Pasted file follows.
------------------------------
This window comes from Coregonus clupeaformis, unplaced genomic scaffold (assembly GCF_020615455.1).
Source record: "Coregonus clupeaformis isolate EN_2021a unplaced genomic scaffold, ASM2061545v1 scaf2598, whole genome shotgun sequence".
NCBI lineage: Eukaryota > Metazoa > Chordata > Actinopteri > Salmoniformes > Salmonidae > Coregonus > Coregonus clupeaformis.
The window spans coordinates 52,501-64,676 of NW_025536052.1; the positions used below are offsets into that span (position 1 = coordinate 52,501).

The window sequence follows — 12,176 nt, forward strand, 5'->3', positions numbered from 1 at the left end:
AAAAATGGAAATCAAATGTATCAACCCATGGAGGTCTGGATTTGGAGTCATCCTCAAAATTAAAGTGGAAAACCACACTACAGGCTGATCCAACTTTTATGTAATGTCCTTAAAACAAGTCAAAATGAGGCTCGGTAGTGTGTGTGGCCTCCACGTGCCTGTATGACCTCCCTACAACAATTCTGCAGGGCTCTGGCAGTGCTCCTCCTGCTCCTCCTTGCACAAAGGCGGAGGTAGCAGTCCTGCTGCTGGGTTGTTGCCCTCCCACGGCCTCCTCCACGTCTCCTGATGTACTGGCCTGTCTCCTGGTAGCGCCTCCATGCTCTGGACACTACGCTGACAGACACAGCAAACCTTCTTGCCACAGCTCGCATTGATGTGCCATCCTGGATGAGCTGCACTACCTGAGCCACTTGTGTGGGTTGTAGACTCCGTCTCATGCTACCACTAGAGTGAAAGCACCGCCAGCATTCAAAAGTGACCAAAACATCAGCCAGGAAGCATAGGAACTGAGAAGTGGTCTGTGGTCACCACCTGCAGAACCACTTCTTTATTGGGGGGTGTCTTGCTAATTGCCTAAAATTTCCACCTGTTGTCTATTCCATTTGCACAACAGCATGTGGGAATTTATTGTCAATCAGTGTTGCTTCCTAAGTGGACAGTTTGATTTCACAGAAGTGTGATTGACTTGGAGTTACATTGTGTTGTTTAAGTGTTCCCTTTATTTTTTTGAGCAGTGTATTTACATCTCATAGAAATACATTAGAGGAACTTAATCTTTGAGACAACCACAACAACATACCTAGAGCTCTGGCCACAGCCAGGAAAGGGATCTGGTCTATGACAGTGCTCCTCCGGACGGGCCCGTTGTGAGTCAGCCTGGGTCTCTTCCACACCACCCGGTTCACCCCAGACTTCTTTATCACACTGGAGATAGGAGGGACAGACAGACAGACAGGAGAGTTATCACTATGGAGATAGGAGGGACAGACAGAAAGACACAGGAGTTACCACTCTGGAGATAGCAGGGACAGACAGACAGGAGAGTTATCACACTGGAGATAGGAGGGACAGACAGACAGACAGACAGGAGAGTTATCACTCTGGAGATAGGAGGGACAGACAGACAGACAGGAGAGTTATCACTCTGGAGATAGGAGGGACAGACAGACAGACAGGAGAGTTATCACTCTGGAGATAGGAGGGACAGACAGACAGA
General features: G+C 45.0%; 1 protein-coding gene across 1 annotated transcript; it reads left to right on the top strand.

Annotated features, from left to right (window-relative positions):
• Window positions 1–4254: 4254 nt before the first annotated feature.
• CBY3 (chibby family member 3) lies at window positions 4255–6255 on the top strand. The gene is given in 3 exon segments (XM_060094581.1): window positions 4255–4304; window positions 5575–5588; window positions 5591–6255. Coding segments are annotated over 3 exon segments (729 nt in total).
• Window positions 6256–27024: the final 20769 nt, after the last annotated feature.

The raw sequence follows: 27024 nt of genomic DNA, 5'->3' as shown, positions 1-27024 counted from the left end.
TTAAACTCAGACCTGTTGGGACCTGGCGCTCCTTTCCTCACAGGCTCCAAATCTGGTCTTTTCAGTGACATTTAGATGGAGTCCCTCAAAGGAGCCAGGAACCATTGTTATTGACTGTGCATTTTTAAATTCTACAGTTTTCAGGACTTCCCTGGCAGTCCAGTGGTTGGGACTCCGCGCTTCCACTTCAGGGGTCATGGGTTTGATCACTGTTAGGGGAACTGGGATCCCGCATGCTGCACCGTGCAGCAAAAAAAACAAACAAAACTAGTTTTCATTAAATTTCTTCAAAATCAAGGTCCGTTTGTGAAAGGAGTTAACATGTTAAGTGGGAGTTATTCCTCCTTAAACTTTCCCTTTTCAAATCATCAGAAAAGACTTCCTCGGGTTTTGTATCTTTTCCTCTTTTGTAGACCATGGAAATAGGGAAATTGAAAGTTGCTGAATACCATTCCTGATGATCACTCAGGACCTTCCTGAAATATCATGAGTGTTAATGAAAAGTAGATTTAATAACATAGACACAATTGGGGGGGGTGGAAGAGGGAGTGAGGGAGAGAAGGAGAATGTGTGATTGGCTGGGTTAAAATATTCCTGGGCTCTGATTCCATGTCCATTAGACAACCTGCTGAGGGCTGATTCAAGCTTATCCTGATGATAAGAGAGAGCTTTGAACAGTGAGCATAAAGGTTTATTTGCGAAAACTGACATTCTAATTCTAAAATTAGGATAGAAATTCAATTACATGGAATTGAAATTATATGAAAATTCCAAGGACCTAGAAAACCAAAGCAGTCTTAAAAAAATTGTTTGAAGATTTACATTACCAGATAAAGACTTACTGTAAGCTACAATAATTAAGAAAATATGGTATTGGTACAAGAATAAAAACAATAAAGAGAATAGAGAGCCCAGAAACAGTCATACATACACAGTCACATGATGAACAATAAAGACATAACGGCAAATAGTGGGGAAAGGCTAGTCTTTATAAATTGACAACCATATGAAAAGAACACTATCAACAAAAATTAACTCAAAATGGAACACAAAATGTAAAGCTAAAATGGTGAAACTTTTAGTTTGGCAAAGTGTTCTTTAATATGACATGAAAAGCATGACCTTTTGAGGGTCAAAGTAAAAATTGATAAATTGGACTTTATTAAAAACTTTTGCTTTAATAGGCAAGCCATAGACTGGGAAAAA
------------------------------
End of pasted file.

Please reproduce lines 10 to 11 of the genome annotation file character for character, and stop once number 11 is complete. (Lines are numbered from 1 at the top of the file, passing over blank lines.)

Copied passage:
• CBY3 (chibby family member 3) lies at window positions 4255–6255 on the top strand. The gene is given in 3 exon segments (XM_060094581.1): window positions 4255–4304; window positions 5575–5588; window positions 5591–6255. Coding segments are annotated over 3 exon segments (729 nt in total).
• Window positions 6256–27024: the final 20769 nt, after the last annotated feature.